Is my town large enough for a CLV or FEC?

We get many calls from prospective community leisure venue (CLV) developers in smaller towns, including people wanting to develop family entertainment centers (FEC). They often start by saying they believe a CLV is feasible as there is no entertainment options for people to do in their town.

Usually while we're on the phone with them we do a quick and dirty evaluation of whether their project might be feasible based on the size of their market. The first question we usually ask is “What is the largest retailer in town.” If it's a Walmart, that's a significant indication the market is too small, as it only takes a trade area population of around 30,000 to support a Walmart. That's too small a market population to support a CLV or FEC.

Typical drivetime market area map we use to evaluate market feasibility

Just to do a double check, we then ask them if they have a first-run movie theater in town (only half the counties in the US have a cinema - 1,586 out of 3,142 counties). If they don't, that's a sure sign the town can't support a CLV of any type. If there is a first-run movie theater, we check on how many screens it has. As a very crude rule of thump, a first-run cinema needs a population of around 10,000 people per screen. So let's say there is a six-screen theater. That means the town is attracting an entertainment market population of around 60,000. However, that is still a very small population. If there is no bowling center in the market, there might be an opportunity to develop a restaurant-boutique-bowling eatertainment concept, but that will depend on restaurant feasibility. Why restaurant feasibility? Because food and drink now makes up one-half or more of revenues at the most successful CLVs, it has become an anchor, often more important than the entertainment.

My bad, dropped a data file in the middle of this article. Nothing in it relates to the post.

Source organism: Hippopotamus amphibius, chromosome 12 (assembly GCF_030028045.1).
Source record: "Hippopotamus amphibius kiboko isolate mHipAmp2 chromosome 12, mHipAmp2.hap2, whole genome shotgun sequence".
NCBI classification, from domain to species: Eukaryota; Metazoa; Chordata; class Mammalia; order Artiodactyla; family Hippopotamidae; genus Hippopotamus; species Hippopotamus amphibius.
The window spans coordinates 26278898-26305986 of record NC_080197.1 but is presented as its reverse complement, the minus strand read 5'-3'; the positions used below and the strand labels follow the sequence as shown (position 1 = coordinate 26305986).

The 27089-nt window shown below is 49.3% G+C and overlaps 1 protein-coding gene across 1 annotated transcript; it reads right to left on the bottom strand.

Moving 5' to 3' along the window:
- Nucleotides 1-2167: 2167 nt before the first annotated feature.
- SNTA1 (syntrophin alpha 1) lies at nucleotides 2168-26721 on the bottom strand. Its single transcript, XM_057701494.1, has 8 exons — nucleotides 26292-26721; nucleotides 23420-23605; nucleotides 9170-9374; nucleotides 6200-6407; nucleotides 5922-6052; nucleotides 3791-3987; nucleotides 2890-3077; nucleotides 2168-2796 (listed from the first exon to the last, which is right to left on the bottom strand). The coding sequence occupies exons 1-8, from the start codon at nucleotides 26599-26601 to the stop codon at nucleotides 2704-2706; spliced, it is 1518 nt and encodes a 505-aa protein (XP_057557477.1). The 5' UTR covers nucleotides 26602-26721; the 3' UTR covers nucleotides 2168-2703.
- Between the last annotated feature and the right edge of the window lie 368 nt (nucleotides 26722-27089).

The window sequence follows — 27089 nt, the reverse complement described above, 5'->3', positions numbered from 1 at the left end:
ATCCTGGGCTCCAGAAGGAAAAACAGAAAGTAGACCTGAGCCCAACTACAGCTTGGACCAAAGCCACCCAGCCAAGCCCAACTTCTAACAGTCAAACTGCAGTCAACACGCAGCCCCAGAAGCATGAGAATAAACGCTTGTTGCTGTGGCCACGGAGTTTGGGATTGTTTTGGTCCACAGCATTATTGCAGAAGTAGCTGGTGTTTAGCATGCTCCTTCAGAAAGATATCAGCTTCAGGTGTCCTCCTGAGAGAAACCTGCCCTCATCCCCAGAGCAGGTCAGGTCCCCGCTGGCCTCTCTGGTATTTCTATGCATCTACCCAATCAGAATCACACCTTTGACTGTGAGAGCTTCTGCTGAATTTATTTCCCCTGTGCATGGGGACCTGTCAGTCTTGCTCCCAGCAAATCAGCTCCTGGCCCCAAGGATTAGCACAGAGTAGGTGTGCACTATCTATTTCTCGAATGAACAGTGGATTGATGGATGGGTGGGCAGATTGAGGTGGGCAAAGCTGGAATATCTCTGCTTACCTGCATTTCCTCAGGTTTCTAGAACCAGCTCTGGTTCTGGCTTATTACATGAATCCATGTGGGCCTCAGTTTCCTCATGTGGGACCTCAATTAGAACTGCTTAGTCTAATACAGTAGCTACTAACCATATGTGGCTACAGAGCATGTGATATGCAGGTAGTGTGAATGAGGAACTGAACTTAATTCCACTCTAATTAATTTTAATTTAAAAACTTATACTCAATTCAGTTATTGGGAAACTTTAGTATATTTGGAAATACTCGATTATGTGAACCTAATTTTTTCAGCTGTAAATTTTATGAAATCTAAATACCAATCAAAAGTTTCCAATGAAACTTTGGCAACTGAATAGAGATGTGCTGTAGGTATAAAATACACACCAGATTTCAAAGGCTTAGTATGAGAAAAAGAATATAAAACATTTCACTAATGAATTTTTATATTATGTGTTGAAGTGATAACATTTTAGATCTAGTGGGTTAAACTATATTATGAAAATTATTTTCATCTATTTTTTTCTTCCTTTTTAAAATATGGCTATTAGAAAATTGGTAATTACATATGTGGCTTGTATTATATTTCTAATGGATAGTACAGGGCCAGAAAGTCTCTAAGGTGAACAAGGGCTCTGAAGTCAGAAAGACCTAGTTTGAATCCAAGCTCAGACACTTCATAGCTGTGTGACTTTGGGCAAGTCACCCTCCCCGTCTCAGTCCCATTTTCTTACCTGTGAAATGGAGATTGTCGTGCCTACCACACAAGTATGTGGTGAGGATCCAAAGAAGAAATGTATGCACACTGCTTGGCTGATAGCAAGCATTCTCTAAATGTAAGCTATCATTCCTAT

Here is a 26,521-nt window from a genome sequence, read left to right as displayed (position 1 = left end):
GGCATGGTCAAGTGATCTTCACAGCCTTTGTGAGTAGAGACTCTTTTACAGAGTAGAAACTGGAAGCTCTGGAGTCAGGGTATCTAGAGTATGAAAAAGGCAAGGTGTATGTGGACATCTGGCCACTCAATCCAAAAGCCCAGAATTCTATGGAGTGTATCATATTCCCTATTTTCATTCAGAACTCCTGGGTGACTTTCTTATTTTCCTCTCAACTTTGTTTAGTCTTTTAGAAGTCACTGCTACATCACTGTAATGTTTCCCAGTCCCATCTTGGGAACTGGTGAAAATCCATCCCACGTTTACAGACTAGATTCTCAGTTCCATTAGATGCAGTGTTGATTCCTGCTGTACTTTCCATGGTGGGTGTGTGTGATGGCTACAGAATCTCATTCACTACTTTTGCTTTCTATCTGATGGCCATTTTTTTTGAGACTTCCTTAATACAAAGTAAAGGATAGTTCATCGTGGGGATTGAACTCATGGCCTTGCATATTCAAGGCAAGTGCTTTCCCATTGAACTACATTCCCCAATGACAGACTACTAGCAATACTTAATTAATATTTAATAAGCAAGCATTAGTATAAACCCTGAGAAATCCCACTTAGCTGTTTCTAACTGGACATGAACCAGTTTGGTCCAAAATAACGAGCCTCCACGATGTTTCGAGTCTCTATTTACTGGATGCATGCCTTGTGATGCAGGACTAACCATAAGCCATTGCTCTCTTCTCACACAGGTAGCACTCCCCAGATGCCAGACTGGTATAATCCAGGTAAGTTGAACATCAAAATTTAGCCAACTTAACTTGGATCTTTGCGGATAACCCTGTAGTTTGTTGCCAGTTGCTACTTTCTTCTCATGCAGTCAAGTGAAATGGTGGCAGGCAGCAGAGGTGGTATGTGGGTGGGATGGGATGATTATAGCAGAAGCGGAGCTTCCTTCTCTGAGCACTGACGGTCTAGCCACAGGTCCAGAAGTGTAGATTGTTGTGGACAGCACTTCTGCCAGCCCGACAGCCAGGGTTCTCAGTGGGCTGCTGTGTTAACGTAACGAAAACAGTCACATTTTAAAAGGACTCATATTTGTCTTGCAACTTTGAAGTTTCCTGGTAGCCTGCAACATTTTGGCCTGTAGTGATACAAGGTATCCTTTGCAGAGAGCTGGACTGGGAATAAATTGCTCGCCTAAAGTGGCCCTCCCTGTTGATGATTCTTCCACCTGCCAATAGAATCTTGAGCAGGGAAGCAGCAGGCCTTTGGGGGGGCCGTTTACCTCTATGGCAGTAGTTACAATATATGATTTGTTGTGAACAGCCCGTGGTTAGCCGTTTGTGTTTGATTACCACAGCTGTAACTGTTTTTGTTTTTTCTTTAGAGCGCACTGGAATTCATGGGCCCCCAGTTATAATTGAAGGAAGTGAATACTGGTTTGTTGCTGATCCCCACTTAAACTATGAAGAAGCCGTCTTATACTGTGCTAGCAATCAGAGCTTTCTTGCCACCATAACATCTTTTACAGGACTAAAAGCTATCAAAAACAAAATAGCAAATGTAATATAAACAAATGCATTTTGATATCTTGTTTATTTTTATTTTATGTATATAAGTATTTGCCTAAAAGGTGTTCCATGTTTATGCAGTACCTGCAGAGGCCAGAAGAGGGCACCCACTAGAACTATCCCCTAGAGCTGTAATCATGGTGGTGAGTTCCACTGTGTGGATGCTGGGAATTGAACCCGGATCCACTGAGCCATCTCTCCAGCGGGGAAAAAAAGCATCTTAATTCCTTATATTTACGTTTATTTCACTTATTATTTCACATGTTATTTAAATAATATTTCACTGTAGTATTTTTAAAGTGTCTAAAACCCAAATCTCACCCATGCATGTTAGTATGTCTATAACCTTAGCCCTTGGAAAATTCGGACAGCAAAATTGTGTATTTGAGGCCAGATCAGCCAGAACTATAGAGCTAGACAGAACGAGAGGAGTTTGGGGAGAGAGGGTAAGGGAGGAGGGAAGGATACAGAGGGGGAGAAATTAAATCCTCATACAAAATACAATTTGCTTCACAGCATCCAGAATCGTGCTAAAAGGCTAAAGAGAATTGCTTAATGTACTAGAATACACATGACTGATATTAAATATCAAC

For a more full-fledged CLV, for a multiple entertainment concept, a much larger market population is needed, typically way over 100,000. If there is a first-run cinema with at least 12 screens, or some major fashion department stores and little or no entertainment competition, the market is probably worth the investment in a more in-depth evaluation. In that situation, we suggest the developer starts with a minimal investment before jumping in further with our preliminary market evaluation.

Just as more than half the counties in the U.S. can't support a movie theater, even less can support a CLV or FEC as movies have a much broader demographic appeal and participation rate then CLVs and FECs. Lack of interactive entertainment options in a market doesn't equate to a project being feasible.

For additional reading, check out our list of different articles about feasibility (click here)